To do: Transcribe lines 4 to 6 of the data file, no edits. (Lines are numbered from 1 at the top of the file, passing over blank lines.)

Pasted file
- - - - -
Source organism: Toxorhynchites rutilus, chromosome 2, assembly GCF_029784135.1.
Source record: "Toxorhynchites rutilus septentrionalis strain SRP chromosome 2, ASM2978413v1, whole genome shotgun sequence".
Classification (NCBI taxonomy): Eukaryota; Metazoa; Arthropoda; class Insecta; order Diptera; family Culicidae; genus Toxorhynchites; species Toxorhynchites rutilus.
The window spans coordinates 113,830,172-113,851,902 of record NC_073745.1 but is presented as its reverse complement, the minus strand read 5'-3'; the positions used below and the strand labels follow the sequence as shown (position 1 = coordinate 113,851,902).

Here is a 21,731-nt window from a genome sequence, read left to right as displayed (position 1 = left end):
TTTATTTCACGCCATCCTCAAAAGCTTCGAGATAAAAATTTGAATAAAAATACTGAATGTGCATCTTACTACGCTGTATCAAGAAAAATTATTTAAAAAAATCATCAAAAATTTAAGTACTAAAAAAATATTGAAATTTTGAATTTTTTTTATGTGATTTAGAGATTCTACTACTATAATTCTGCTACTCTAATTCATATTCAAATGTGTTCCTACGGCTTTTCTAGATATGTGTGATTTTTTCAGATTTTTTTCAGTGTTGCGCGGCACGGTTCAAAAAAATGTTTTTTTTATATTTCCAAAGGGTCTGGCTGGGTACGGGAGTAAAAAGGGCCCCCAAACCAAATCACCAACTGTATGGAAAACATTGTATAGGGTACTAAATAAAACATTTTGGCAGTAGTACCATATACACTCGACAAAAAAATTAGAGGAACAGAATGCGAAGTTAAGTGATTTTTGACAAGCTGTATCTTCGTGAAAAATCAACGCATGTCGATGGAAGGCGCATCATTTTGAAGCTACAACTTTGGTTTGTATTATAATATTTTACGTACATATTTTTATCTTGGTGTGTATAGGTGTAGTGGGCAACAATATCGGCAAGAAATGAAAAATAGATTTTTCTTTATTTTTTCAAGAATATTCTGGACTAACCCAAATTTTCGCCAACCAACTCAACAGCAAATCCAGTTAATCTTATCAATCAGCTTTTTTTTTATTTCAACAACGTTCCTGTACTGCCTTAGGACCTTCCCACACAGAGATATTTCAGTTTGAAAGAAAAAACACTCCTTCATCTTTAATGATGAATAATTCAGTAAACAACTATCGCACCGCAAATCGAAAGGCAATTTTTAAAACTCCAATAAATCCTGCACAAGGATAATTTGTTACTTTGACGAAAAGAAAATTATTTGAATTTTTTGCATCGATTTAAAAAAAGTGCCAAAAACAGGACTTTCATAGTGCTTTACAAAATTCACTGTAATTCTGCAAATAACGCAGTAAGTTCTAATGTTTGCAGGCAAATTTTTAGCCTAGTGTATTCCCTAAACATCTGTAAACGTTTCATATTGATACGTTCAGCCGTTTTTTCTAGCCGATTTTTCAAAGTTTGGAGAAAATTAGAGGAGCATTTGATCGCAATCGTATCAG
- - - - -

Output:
The window spans coordinates 113,830,172-113,851,902 of record NC_073745.1 but is presented as its reverse complement, the minus strand read 5'-3'; the positions used below and the strand labels follow the sequence as shown (position 1 = coordinate 113,851,902).

Here is a 21,731-nt window from a genome sequence, read left to right as displayed (position 1 = left end):
TTTATTTCACGCCATCCTCAAAAGCTTCGAGATAAAAATTTGAATAAAAATACTGAATGTGCATCTTACTACGCTGTATCAAGAAAAATTATTTAAAAAAATCATCAAAAATTTAAGTACTAAAAAAATATTGAAATTTTGAATTTTTTTTATGTGATTTAGAGATTCTACTACTATAATTCTGCTACTCTAATTCATATTCAAATGTGTTCCTACGGCTTTTCTAGATATGTGTGATTTTTTCAGATTTTTTTCAGTGTTGCGCGGCACGGTTCAAAAAAATGTTTTTTTTATATTTCCAAAGGGTCTGGCTGGGTACGGGAGTAAAAAGGGCCCCCAAACCAAATCACCAACTGTATGGAAAACATTGTATAGGGTACTAAATAAAACATTTTGGCAGTAGTACCATATACACTCGACAAAAAAATTAGAGGAACAGAATGCGAAGTTAAGTGATTTTTGACAAGCTGTATCTTCGTGAAAAATCAACGCATGTCGATGGAAGGCGCATCATTTTGAAGCTACAACTTTGGTTTGTATTATAATATTTTACGTACATATTTTTATCTTGGTGTGTATAGGTGTAGTGGGCAACAATATCGGCAAGAAATGAAAAATAGATTTTTCTTTATTTTTTCAAGAATATTCTGGACTAACCCAAATTTTCGCCAACCAACTCAACAGCAAATCCAGTTAATCTTATCAATCAGCTTTTTTTTTATTTCAACAACGTTCCTGTACTGCCTTAGGACCTTCCCACACAGAGATATTTCAGTTTGAAAGAAAAAACACTCCTTCATCTTTAATGATGAATAATTCAGTAAACAACTATCGCACCGCAAATCGAAAGGCAATTTTTAAAACTCCAATAAATCCTGCACAAGGATAATTTGTTACTTTGACGAAAAGAAAATTATTTGAATTTTTTGCATCGATTTAAAAAAAGTGCCAAAAACAGGACTTTCATAGTGCTTTACAAAATTCACTGTAATTCTGCAAATAACGCAGTAAGTTCTAATGTTTGCAGGCAAATTTTTAGCCTAGTGTATTCCCTAAACATCTGTAAACGTTTCATATTGATACGTTCAGCCGTTTTTTCTAGCCGATTTTTCAAAGTTTGGAGAAAATTAGAGGAGCATTTGATCGCAATCGTATCAG